In this paper,  the author argues that the decline in the labour share of the economy has not been offset by an increase in the capital share in the US. Over the last 30 years we have witnessed a large decline in the labour share of gross value added. There have been many explanations advanced for this – such as technological change, mechanization, capital accumulation, changes in the relative price of capital, trade-offs between labour and capital – in which  the decline in the labour share is offset by an increase in the capital share. The author disputes this view, and argues that instead there has been a large increase in the profit share in the U.S. non-financial corporate sector over the last 30 years. The paper begins with a review of the literature on the decline of the labour share, and describes how that literature tends to explain that this decline has been off-set by an increase in the capital…

Jan De Loeckery and Jan Eeckhout ‘The Rise of Market Power and the Macroeconomic Implications’ (2017) NBER Working Paper No. 23687

In this paper – which can be found here – the authors look at a number of issues that have become a staple of the macro-economic literature of late (i.e. the economy is experiencing a fundamental long term change which manifests itself in a number of trends such as declining labour shares, declining wages, declining labour force participation, slowdown in labour market dynamism, decreased job mobility, lower migration rates, and lower growth). They  argue that while many explanations have been proposed for each of these secular trends, all these developments are consistent with one common cause that hitherto has remained undocumented:  the rise in market power since 1980. After the introduction – where the argument is very clearly outlined – the paper is structured as follows: In Section 2, they explain why mark-ups are an important measure to identify market power in this context. They also identify the data sources and develop an empirical framework to identify industry mark-ups. The…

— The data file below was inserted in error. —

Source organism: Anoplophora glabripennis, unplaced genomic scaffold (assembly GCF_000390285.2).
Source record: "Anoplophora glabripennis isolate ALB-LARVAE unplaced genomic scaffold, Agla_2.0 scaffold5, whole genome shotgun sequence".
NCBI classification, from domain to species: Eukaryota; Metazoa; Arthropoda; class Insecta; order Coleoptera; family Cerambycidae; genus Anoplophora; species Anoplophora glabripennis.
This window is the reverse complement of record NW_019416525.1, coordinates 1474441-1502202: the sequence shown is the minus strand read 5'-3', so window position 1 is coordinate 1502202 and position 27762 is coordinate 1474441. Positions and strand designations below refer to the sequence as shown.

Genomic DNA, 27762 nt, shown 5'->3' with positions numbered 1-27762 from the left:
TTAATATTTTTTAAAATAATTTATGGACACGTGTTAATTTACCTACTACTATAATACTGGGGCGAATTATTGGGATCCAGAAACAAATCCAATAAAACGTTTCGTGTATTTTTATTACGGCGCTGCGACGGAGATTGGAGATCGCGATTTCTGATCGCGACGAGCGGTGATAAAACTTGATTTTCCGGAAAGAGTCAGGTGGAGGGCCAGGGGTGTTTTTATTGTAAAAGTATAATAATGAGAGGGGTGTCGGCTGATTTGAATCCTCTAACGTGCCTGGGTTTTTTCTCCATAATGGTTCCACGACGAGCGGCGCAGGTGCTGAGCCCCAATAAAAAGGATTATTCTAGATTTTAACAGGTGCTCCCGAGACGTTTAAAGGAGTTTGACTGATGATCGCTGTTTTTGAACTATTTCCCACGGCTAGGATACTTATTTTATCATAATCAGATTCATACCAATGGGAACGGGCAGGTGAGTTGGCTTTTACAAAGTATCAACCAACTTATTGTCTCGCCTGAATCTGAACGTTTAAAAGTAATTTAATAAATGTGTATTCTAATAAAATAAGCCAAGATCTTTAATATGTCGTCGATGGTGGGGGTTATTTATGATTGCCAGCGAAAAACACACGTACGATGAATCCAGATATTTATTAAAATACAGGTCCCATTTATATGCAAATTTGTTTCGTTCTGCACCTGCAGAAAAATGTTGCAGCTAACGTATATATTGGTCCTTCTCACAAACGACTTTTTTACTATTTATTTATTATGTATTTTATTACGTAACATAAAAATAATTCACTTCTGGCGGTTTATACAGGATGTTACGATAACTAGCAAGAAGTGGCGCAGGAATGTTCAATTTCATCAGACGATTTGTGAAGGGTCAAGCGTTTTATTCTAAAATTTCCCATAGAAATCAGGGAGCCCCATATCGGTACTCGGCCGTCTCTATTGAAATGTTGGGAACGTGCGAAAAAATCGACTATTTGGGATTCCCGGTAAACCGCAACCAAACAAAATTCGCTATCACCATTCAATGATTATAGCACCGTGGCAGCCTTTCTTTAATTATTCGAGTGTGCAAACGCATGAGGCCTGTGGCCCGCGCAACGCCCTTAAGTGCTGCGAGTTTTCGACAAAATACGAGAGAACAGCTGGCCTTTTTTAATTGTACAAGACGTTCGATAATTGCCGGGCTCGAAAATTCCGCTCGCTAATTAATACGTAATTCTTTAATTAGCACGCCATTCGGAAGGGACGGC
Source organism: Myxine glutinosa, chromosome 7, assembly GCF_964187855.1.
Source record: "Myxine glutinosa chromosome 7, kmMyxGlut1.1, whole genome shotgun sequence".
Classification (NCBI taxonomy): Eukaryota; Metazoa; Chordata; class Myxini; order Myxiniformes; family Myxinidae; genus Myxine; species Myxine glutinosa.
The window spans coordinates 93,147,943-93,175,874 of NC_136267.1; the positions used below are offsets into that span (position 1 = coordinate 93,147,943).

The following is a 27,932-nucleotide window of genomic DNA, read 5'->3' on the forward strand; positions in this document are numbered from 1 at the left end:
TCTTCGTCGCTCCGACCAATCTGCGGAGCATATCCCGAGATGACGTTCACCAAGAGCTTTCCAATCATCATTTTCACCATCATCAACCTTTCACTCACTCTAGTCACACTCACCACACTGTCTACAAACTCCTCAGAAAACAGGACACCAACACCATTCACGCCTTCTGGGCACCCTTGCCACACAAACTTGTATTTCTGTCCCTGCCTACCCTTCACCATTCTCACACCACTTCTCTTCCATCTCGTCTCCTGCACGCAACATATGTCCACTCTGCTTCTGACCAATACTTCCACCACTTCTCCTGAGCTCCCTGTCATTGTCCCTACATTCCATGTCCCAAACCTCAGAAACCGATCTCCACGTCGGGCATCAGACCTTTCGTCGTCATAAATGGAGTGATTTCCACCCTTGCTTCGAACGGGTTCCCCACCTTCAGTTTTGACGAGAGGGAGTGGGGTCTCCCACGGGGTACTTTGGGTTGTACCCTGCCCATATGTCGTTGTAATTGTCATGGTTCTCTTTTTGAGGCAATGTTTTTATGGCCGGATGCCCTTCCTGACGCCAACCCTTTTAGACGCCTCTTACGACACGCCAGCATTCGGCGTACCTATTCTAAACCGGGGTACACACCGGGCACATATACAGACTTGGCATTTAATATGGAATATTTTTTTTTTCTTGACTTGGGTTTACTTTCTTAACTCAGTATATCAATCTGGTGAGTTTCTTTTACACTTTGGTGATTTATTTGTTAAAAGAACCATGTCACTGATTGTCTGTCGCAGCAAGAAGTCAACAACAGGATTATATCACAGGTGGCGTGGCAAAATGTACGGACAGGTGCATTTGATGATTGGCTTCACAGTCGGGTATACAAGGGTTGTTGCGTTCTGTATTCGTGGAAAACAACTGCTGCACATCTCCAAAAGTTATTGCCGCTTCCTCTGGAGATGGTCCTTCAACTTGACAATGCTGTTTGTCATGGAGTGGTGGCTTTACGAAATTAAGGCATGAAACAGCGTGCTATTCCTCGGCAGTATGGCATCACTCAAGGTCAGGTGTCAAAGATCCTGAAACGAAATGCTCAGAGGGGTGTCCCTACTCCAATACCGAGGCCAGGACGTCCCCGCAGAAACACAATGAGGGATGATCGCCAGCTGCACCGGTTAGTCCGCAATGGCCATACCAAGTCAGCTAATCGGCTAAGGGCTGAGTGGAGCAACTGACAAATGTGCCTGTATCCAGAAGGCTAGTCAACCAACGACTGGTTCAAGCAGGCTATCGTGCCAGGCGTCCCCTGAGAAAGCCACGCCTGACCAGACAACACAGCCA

David Autor, David Dorn, Lawrence F. Katz, Christina Patterson, and John Van Reene “The fall of labour share and the rise of superstar firms” NBER Working Paper No. 23396

This paper – which can be found here – focuses on the “fall of labor’s share of GDP in the United States and many other countries in recent decades”. Why does this matter for competition law and policy? Because this phenomenon seems to be associated with the rise of “super-star” firms and increased market concentration – something that we kind of take for granted in the digital sector, but not necessarily elsewhere. The paper starts by noticing that, while there is a consensus that the labour share has been declining over the past few decades, there is a lively debate on what are the causes of this recent decline. The two main likely culprits are: (i) the fall in the cost of capital relative to labour; (ii) trade and international outsourcing – i.e. labour shares have declined the most in industries that were strongly affected by increasing imports (e.g., from China). However, the authors argue that none of these explanations…

Jan De Loeckery and Jan Eeckhout ‘The Rise of Market Power and the NBER Working Paper No. 23687

The authors of this paper – which can be found here – look at a number of issues that have become a staple of the macro-economic literature of late (i.e. the economy is experiencing a fundamental long term change which manifests itself in a number of trends such as declining labour shares, declining wages, declining labour force participation, slowdown in labour market dynamism, decreased job mobility, lower migration rates, and lower growth) and argue that, while many explanations have been proposed for each of these secular trends, all these developments are consistent with one common cause that hitherto has remained undocumented:  the rise in market power since 1980. After the introduction – where the argument is very clearly outlined – the paper is structured as follows: In Section 2, they explain why mark-ups are an important measure to identify market power in this context. They also identify the data sources and develop an empirical framework to identify industry mark-ups. The…